Will Democracy Save us in COVID-19 Crisis?

The Big Question:

In COVID-19, humanity has confronted a threat unlike any in the lives of several generations. It was unexpected and sudden, and it affected everyone and impacted globally. Are our political institutions up for the task of managing this and any possible future similar threats? When societies need to quickly and decisively respond in order to protect us, which types of governments are best suited to provide the necessary response?

As the world is entering the era of increased frequency of global health and natural disasters as the climate change looms, how we govern ourselves matters for the ways in which we will live through these difficult times. Our observations fromthe politicians' management of the COVID infection are manifold. First, the impact of constitutions, political regimes, and political institutions on crisis responsiveness is identifiable, both in small n and large N analysis, despite the many idiosyncrasies of individual country-cases. Second, institutional history matters – provisions, either put in place recently, after a previous crisis, or long in the past and almost forgotten through non-use, come into play and either impede or empower decision makers, depending on how congruent they are with the de-facto decision structure. Third, the economy imposes constraints on managing the crisis. The per capita income, the structure of the economy, the condition of the labor force, and the accumulated social capital, all are the prerequisites of mounting a more effective crisis response. Fourth, political concerns of the day can make a huge difference: crisis response might be delayed because of the immediate political expediency, or it might be hijacked and repurposed to solidify the position of the political incumbent. Entering a crisis with a country’s political “house” not “in order” is dangerous. Fifth, who does what in government – or the allocation of responsibilities – has shown itself as a living, breathing process. It often underwent rapid adjustments during the period of crisis. And finally, the sixth and perhaps the most important takeaway is that all these influences affect the way governments respond to the crises via one main mechanism -- through shaping the incentives of the key decision-makers to act and to take the risks associated with leadership during the periods of hardship. The resolve of politicians to protect public health cannot be taken for granted, and their strategies should be scrutinized at least as much through the political lens as from the standpoint of public health benefits State adopted COVID-19 Public Health Policies, by date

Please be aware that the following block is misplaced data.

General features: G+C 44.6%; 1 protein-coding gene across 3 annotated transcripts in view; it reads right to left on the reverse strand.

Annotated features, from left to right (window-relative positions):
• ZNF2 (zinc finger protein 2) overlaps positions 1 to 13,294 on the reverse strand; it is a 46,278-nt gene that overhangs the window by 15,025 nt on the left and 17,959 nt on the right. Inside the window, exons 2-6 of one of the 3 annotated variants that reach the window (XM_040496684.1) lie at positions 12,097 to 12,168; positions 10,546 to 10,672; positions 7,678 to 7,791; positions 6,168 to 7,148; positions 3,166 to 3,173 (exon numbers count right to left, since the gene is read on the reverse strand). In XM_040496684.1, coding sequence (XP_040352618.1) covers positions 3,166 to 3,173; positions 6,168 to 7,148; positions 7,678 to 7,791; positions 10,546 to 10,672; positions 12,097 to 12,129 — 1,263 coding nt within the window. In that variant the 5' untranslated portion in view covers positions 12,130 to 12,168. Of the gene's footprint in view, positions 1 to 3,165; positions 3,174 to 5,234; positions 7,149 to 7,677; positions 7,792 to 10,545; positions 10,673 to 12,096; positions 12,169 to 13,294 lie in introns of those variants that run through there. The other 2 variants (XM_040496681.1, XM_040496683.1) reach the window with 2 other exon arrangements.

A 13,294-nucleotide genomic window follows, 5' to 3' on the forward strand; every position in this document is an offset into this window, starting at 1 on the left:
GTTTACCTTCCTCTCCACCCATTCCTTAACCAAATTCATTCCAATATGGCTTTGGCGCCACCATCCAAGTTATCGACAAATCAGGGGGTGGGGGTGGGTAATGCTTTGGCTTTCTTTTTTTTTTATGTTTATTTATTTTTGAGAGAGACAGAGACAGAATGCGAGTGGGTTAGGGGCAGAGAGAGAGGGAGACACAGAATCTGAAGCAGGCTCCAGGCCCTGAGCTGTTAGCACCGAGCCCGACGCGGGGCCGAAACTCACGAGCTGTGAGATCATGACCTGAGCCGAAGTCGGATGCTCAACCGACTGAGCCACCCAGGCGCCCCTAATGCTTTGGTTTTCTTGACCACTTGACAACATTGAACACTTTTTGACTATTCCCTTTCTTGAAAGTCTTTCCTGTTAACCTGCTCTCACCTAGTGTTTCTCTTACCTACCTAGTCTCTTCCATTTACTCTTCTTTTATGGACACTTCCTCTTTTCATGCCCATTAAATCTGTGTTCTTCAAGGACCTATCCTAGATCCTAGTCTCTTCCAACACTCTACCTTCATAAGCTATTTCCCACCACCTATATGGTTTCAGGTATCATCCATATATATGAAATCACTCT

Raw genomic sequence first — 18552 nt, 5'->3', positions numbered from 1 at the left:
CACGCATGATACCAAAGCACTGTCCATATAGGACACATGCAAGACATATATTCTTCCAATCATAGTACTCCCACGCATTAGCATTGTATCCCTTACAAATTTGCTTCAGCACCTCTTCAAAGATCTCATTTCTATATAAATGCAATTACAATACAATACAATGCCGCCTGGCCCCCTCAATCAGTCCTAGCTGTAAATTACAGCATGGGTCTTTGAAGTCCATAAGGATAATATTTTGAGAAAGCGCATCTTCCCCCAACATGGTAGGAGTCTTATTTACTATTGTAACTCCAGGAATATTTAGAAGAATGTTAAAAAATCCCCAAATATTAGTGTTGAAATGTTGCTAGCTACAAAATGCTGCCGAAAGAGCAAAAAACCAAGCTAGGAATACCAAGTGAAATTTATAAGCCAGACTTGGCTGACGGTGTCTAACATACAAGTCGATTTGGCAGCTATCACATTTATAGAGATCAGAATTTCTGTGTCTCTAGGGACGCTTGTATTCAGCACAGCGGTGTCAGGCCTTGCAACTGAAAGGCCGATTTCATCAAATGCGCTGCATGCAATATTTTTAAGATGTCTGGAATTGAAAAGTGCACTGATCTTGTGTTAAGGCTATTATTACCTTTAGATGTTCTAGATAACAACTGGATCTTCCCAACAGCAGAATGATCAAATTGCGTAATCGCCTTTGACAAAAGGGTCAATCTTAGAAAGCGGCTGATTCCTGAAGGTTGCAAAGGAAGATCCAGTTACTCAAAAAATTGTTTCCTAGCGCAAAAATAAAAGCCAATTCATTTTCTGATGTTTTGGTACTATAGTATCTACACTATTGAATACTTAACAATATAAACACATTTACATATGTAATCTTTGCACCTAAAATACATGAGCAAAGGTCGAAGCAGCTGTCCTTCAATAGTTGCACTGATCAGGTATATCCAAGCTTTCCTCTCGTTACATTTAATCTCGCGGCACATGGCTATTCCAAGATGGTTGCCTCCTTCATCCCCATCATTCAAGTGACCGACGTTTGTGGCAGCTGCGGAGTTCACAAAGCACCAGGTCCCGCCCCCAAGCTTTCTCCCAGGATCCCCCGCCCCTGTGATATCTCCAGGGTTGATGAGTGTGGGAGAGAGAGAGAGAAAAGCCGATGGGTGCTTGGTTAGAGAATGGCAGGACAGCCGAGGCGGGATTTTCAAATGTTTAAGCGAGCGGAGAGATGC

As we are taking stock of all the aspects of the COVID-19 pandemic history, one important lesson to be learned is about the governments’ behavior. While the defense by immunity was in the works in the research labs, the defense by government action took the front seat and political incumbents in every country and locale became doctors to the public. Did some governments perform better than others? Were there any predictable or explainable shortcomings in their crisis responses? Will governments and countries that underperformed fall short in other crises where responsible leadership might be required? Despite the synchronicity of the threat and all governments’ initially similar helplessness in the face of the COVID virus, how they acted differed greatly around the world. The speed of their responses varied also, even if we account for the timing of the initial virus detection in their countries. Importantly, the stringency of their enacted non medical interventions (NMIs) varied a lot as well. Arguably, these differences drove at least in part the health outcomes in their countries.

We approach these questions through mathematical models and data analysis. Our team has built the global data set of COVID policy-making. Groups of researchers within the lab share special focus on areas of the globe, pursuing lines of inquiry in the United States, European Union, Africa, Asia, South America, and the British Commonwealth. 

Global Data Set

Who We Are: 

Members and affiliates of our Lab are faculty, post-doctoral researchers, and doctoral students in social sciences, health sciences, and computer science from multiple academic institutions worldwide. Our base of operations is in Binghamton University, which is a Research Center of the State University of New York in the US -- the State that was hit the hardest by the COVID-19 outbreak.